Man gets life without parole in 1984 slaying

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A man convicted in the 1984 murder of a gas station attendant will not get the death penalty. A jury recommended a life sentence without parole.

Last week, a jury convicted Glenn Howard Griffin, 51, of first-degree murder in the death of Bradley Perry. He was bludgeoned and stabbed to death on May 26, 1984.

The victim's family asked for justice. The defendant's family asked for mercy. Today, a jury granted both.

Man gets life without parole in 1984 slaying

Lee Perry, the victim's brother, said, "This decision today is what Brad would have voted for, so it really is Brad's verdict."

That verdict has been a long time coming for the family of Bradley Perry. His sister, Nanette Perry Wharton, said, "I don't think any of us ever thought it would come in this life."

Perry was 22 years old and about to be engaged to Laura Boyd Hill. She and Perry's mother, Claudia Perry, said there was relief, but no closure.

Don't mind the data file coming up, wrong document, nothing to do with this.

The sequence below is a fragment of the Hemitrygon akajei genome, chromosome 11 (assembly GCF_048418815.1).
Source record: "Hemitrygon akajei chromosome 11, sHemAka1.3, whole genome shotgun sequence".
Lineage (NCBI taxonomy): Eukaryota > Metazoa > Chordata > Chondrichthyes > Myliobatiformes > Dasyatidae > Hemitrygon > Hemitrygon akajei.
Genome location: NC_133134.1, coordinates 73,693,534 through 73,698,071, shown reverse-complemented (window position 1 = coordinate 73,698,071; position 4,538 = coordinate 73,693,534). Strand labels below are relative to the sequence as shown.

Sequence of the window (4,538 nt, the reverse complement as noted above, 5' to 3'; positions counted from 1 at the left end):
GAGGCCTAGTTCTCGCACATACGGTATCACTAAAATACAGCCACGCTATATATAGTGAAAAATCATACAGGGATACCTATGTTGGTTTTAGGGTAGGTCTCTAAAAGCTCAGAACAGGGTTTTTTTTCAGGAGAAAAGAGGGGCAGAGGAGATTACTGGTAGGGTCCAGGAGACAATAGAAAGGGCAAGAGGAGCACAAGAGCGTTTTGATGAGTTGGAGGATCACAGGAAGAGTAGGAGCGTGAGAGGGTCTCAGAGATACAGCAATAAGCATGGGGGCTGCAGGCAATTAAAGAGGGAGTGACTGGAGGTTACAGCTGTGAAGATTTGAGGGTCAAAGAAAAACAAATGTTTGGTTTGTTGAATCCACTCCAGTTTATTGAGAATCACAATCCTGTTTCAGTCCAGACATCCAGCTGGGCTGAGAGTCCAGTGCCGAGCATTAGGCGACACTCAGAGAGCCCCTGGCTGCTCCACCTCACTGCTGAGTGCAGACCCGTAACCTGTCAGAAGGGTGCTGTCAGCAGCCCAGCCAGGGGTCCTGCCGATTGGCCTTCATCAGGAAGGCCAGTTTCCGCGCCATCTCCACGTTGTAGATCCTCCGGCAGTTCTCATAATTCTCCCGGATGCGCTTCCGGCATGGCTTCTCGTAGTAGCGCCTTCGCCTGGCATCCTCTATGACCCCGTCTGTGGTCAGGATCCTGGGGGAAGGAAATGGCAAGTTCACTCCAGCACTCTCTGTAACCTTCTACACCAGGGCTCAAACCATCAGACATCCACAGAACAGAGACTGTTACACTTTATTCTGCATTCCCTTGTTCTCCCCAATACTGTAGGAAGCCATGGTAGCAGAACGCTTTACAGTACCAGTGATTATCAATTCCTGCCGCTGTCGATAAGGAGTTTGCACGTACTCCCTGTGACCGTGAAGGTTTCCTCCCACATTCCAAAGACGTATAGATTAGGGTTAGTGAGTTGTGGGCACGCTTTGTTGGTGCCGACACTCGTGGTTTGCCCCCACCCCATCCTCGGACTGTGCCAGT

Man gets life without parole in 1984 slaying

Today, a jury deliberated for two hours to decide his fate. Defense attorneys said Griffin was remorseful. Defense attorney Randy Richards said, "He's certainly happy that this was the verdict and not death."

The case stumped police for two decades. Then a few years ago, DNA on a dollar bill, collected 20 years ago, tied Griffin to the crime.

After the murder, Griffin pretended to be an attendant and gave the bill to two men. Perry Wharton said, "Nobody even knew about DNA when Brad was killed."

The family said the advances in technology allowed this day to happen. They had encouraging words for other families involved in unsolved cases.

Perry Wharton said, "Every family has that same opportunity that we have, so they need to hope, just like we do."

Lee Perry agreed. He said, "You can't give up hope. Hope is there."

A judge will formally sentence Griffin on Dec. 3.

A hearing for Wade Maughan, the second man charged in the crime, is scheduled for January.


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